Kernel submission

De Mathux
Révision datée du 20 avril 2023 à 00:07 par Admin (discussion | contributions) (→‎Commands and advice before sending to LKML)
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Commands and advice before sending to LKML

Having a patch ready for the kernel need some attention. To have the best chances for your patch to be accepted, you have to read

Documentation/SubmittingPatches or


kernel_patch_tutorial by GregKh




Sending patch process

More recent way with the b4 tool

Here is a resume of the commands you may have to use

Setup Sources

Patch should be build against linux-next branch Detailed informations

Get Sources

   $ git clone
         # or: git://
   Cloning into 'linux'...
   $ cd linux
   $ git remote add linux-next
                         # or: git://
   $ git fetch linux-next
   $ git fetch --tags linux-next

Update Sources

   $ git checkout master      # to be safe
   $ git remote update

Start branch

   $ git tag -l "next-*" | tail
   $ git checkout -b my_local_branch next-20140625
   Switched to a new branch 'my_local_branch'

Sources indentation and style

First follow coding style rules describe in


You can correct your indentation using

scripts/Lindent MyFile.c

Make sure that the compilation do not produce unjustified warning


And check that you follow the recommended rules

scripts/ --strict -f MyFile.c

Or a given commit

scripts/ -g HASH

Commit message

Current code does (A), this has a problem whith (B). We can improve this doing (C°, because (D).

Rebase your work

git fetch --all --tags
git rebase [origin/master]

Create the patch

Once checkpatch is ok with your file, you can create the patch to send using git.

  1. Commit your modification ( cf. Documentation/SubmittingPatches for the commit message) on a dev branch
  2. Create the patch
git format-patch -o patches --subject-prefix="PATCH" -s COMMIT-ID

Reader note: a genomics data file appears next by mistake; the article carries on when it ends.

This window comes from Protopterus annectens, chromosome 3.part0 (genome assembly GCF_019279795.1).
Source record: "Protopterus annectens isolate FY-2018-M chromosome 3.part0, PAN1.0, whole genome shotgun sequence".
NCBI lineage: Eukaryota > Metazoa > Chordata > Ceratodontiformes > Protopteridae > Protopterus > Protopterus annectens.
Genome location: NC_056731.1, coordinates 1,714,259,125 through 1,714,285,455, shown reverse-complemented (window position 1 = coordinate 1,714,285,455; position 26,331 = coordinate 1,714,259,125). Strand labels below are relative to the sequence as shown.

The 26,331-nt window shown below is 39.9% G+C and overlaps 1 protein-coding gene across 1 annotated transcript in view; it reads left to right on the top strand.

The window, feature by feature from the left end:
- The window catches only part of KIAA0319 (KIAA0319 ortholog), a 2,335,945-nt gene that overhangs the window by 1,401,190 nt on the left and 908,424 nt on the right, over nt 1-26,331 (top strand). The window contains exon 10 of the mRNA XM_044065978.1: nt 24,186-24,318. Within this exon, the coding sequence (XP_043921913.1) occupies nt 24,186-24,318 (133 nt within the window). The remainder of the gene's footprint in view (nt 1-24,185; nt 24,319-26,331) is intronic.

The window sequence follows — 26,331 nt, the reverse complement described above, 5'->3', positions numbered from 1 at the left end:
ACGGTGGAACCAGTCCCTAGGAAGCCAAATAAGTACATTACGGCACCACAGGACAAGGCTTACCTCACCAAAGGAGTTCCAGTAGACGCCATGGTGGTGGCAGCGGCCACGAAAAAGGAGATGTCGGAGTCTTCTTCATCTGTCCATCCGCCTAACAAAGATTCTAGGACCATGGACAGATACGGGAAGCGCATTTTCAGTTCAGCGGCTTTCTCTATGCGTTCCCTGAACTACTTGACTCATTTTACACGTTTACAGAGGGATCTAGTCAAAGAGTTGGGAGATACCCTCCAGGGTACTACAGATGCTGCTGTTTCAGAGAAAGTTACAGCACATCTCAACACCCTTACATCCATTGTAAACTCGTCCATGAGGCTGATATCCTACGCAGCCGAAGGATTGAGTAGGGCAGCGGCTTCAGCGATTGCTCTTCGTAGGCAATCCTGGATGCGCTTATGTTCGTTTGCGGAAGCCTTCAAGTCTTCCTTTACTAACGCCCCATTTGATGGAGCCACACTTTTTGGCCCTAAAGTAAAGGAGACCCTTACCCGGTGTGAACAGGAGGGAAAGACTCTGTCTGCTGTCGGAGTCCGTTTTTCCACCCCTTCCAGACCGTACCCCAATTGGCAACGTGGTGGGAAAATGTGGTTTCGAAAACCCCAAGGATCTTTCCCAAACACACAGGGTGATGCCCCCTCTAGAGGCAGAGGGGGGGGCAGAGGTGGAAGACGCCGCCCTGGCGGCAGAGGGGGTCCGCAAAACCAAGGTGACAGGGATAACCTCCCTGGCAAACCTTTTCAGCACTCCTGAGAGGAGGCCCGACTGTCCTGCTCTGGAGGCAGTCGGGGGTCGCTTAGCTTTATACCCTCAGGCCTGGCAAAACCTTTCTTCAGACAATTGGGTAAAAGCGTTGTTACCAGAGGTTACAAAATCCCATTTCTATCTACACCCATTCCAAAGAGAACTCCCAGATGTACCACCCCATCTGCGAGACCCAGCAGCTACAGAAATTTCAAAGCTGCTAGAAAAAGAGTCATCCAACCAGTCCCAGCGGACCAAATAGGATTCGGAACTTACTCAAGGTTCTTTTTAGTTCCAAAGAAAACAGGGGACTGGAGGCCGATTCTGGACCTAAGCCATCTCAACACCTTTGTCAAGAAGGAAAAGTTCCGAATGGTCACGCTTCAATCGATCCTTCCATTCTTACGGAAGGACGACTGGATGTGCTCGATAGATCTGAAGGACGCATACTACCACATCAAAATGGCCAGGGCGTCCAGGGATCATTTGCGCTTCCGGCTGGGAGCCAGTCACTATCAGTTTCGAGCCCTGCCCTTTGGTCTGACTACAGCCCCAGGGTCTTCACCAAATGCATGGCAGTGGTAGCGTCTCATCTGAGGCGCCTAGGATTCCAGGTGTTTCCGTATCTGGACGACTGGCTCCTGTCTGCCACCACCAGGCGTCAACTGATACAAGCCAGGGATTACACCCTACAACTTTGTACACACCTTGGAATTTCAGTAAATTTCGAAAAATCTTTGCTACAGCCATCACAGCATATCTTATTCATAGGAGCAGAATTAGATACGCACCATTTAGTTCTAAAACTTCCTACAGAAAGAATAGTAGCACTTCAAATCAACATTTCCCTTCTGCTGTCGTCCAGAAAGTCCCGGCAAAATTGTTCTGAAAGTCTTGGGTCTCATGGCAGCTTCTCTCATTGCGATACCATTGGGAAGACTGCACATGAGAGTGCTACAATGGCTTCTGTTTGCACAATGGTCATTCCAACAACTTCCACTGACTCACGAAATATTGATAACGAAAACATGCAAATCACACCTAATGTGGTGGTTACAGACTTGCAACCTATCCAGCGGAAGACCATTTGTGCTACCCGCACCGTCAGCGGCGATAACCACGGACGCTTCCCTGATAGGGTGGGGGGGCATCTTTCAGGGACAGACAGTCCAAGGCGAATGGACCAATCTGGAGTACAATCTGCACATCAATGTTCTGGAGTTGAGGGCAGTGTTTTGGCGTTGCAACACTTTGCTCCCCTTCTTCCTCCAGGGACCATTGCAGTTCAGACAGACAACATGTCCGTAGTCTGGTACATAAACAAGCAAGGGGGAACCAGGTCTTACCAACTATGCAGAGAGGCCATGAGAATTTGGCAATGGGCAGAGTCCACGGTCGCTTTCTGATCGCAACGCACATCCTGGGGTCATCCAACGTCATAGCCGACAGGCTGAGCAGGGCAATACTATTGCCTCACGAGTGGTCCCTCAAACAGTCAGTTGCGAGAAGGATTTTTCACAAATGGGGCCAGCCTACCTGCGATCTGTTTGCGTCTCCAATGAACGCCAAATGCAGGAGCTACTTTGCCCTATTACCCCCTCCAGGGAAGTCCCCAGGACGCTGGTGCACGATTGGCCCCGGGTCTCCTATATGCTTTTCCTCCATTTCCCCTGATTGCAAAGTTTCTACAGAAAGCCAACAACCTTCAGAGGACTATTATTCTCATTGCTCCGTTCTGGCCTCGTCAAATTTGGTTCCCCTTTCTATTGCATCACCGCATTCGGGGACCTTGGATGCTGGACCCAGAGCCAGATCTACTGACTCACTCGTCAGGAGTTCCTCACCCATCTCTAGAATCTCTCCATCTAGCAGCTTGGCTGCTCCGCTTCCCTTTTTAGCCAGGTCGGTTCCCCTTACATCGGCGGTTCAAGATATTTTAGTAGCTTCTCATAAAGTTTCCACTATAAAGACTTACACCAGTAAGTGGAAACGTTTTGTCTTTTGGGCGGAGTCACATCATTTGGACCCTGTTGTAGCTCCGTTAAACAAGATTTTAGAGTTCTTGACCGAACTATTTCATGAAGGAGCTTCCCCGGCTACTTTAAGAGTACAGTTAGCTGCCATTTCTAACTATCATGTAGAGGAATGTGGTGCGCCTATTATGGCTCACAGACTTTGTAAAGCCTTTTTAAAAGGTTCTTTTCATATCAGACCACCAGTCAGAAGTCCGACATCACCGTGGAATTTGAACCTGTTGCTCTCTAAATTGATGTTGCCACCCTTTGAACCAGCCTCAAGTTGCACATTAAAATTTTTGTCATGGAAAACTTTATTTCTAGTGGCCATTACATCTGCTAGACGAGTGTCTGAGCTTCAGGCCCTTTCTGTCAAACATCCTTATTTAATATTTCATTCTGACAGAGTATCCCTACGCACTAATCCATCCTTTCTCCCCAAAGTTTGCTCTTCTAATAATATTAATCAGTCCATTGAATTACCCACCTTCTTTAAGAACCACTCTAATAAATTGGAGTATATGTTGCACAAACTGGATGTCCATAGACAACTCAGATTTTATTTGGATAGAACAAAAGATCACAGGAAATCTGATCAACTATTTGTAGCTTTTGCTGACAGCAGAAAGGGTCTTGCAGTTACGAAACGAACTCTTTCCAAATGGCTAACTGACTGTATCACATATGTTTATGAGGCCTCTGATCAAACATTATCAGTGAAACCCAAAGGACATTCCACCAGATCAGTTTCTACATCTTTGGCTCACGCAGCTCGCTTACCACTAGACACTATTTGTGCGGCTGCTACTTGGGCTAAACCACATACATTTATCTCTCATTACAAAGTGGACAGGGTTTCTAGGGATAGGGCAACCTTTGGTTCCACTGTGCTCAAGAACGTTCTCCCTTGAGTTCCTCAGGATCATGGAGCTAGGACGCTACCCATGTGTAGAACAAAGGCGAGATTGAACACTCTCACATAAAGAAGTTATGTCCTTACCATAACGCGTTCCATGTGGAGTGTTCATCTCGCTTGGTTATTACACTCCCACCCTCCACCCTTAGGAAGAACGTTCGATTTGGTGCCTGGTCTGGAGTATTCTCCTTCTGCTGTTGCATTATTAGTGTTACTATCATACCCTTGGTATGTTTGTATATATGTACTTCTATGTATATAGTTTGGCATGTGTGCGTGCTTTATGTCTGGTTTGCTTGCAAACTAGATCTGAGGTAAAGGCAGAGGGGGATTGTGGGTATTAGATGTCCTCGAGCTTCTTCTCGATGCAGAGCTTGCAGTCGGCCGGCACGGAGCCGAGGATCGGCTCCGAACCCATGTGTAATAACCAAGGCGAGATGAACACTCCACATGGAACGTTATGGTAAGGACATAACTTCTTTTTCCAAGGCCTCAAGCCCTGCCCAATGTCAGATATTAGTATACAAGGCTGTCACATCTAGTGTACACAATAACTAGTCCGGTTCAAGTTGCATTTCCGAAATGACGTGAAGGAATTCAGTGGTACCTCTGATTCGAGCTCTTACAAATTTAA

or for second patch version

git format-patch -o patches --subject-prefix="PATCHv2" -s COMMIT-ID
-s is for sign-off
-n will generate numbered patches in [PATCH n/m] format, even with a single patch.
–cover-letter will generate a cover letter file so that you can fill in the description for your entire set of patches. If you only have one patch, you should skip this.

The files generated in patches directory could be check using

scripts/ --strict my_patch.patch

Send the patch

Then you can send the patch to the lkml.

Destinataires are describe in Documentation/SubmittingPatches. In short, do not forget to CC and the dest could be find using

scripts/ path_to_file_i_modify

To send it, you can use a mail client. Mail should be in plain text and patched included in the mail corp (once again cf. Documentation/SubmittingPatches).

You can also use the git send-email tool (As this module is optional on the distribution, it may require additional installation). You need to configure git and add in ~/.gitconfig

                  smtpencryption = tls
                  smtpserver =
                  smtpuser =
                  smtpserverport = 587

then you can send the mail, with all the patches in the "patches" directory created by git format-patch

git send-email --annotate patches

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